Cai Chusheng (January 12, 1906 – July 15, 1968) was a Chinese film director of the pre-Communist era, and was the first Chinese director to win an international film award at the Moscow International Film Festival. Best known for his progressive output in the 1930s, Cai Chusheng was later severely persecuted and died during the Cultural Revolution. His ashes are kept at the Babaoshan Revolutionary Cemetery in Beijing.
|Died||July 15, 1968(aged 62)|
Cai was born in Shanghai to Cantonese parents, but raised in Chaoyang, Guangdong. He only had four years of formal education, and was home-schooled after he had spoken up for his class about the misbehavior of a teacher. While home-schooled, he studied Confucianism and practiced calligraphy and painting. Cai Chusheng initially worked in low-level positions in several small studios during the 1920s, before eventually joining Mingxing Film Company as a director's assistant to Zheng Zhengqiu, another Chaoyang-native. Cai later joined the Lianhua Film Company where he directed a handful of mainstream popular films including Spring in the South and Pink Dream (both 1932). He would not cement his reputation as a leading leftist filmmaker until after the Japanese attack in 1932, when Cai, like many of his colleagues, shifted towards increasingly progressive or leftist filmmaking. This shift can be seen in output after 1932, including the class-struggle dramas Dawn Over the Metropolis (1933), Song of the Fishermen (1934), and the proto-feminist New Women (1934), which starred Ruan Lingyu. Song of the Fishermen, for example, was a major box office success in Shanghai where it played for 87 days, and it would also become the first Chinese film to win an international prize, doing so at the Moscow International Film Festival.
Hong Kong and wartimeEdit
During the war, Cai fled first to Hong Kong, where he helped launch Mandarin-language cinema with Situ Huimin. In Hong Kong, Cai would also direct two films, including an anti-Japanese thriller. Cai was also a pioneer in making films in local dialects, and the first to make movies in Cantonese. He also made movies in Chaozhou dialect. When Hong Kong fell to the Japanese, Cai fled to Chongqing, China's wartime capital, where he joined the government-run Nationalist Central Film Studio.
Cai's post-war career saw him returning to Shanghai and becoming a leading member of the Lianhua Film Society (later incorporated as the Kunlun Film Company). His collaboration with Zheng Junli The Spring River Flows East (1947) also proved to be a major film and popular success in the brief "Second Golden Age" of Cinema that followed the end of the Second World War. Following the Communist revolution, Cai worked mainly in major government administrative tasks. He also actively involved in promoting Chinese film industry and also formed an organization to monitor the quality of movies and to recognize talented artists in the industry. He did make one major post-1949 film, Waves on the Southern Shore (1963).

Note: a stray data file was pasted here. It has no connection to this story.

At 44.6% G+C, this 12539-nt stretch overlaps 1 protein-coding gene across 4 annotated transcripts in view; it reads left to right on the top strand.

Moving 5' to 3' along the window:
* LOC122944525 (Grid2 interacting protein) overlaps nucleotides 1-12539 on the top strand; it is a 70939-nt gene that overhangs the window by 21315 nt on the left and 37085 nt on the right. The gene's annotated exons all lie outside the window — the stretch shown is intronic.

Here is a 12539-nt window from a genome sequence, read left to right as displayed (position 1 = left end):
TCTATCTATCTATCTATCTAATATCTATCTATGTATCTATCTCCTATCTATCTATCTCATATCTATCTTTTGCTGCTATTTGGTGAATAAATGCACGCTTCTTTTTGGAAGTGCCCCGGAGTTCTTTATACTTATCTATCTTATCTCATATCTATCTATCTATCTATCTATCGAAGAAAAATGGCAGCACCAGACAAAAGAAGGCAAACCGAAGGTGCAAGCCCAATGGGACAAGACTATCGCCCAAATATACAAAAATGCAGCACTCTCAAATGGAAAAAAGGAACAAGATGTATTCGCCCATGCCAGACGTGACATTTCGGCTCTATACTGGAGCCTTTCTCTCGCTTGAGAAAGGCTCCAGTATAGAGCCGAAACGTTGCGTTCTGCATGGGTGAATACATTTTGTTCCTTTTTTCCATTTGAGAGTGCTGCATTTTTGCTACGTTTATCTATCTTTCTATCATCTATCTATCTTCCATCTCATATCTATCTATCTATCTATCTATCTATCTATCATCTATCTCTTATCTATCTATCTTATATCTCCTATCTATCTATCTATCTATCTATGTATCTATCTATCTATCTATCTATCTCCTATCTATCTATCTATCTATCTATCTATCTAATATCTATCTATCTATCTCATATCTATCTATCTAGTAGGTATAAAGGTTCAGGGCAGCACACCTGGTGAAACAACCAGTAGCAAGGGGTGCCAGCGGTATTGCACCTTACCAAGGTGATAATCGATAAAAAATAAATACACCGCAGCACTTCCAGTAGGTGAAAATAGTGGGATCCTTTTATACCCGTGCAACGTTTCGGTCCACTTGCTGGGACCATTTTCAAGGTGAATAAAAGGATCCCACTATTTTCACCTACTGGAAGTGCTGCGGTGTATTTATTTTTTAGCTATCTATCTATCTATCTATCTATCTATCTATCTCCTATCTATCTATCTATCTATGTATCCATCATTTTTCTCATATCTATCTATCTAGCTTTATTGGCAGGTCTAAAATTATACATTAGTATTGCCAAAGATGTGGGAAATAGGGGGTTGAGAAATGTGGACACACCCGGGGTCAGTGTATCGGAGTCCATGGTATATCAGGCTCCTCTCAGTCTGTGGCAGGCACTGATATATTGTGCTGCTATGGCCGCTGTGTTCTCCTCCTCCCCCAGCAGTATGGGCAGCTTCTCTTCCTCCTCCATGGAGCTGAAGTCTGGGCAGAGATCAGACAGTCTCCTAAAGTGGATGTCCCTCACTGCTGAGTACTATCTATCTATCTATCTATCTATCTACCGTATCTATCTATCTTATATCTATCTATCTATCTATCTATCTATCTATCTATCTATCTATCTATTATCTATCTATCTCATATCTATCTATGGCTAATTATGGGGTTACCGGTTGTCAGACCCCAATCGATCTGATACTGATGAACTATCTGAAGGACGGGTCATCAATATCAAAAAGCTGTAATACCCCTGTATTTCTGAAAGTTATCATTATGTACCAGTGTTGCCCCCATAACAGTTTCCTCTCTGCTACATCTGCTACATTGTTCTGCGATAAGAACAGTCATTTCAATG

Death and legacyEdit
As the Cultural Revolution began to gain momentum in the late 1960s, Cai Chusheng, like many artists and intellectuals, became the target of persecution. Cai was forced to self-criticize and admit his mistakes in writing. Cai was tortured which had led to his early death in 1968. His ashes are now placed at the Babaoshan Revolutionary Cemetery. The house where Cai spent his youth is now a museum which is designated by the Chinese government as a certified historical attraction. Cai is honored from time to time at major events like the World Expo 2010 and film festivals.
In Stanley Kwan's 1991 biopic of Ruan Lingyu, Center Stage, Cai Chusheng is portrayed by Hong Kong actor Tony Leung Ka Fai. Ruan was one of the Chinese most prominent actress. This film is about Cai's controversial romance with Ruan. Ruan had committed suicide at the age of 24 due to the news media's irresponsible criticism. Cai condemned the press, which had sparked a ripple effect to raise awareness for responsible conduct in the media. Cai was also very active in promoting the social status and literacy of women—when he had time available, he would teach classes to Chinese women to improve their literacy.
|Year||English Title||Chinese Title||Studio||Notes|
|1932||Spring in the South||南國之春/南国之春||Lianhua|
|1932||Pink Dream||粉紅色的夢/粉红色的梦||Lianhua||Also known as A Dream in Pink|
|1932||Facing the National Crisis||共赴國難/共赴国难||Lianhua||Co-directed with Shi Dongshan, Sun Yu, and Wang Cilong|
|1933||Dawn Over the Metropolis||都會的早晨/都会的早晨||Lianhua|
|1934||Song of the Fishermen||漁光曲渔光曲||Lianhua||First Chinese film to win an award at a major international film festival|
|1936||Lost Lambs||迷途的羔羊||Lianhua||Also known as Lost Children|
|1937||Fifth Brother Wang||王老五||Lianhua||Segment of an anthology film, Symphony of Lianhua|
|1939||Orphan Island Paradise||孤島天堂/孤岛天堂||Dadi|
|1947||The Spring River Flows East||一江春水向東流上集/一江春水向东流上集||Kunlun|
|1963||Waves on the Southern Shore||南海潮|
- Pickowicz, p. 371
- Xiao, p. 105
- Shen, p. 147
- Kraicer, Shelly (2005-12-06). "Timeline". The Hollywood Reporter. Retrieved 2006-05-08.
- Pang, p. 92
- Xiao, p. 106
- Pang, Laikwan. Chinese National Cinema. Routledge (2002). ISBN 0-415-17290-X.
- Pickowicz, Paul. "Victory as Defeat: Postwar Visualizations of China's War of Resistance." Becoming Chinese: Passages to Modernity and Beyond, ed. Wen-Hsin Yeh. University of California Press (2000). ISBN 0-520-22218-0.
- Shen, Vivian. The Origins of Left-Wing Cinema in China: 1932-1937. Routledge (2005). ISBN 0-415-97183-7.
- Xiao, Zhiwei. "Shi Dongshan" in Encyclopedia of Chinese Film, ed. by Yingjin Zhang and Zhiwei Xiao. Taylor & Francis (1998). ISBN 0-415-15168-6.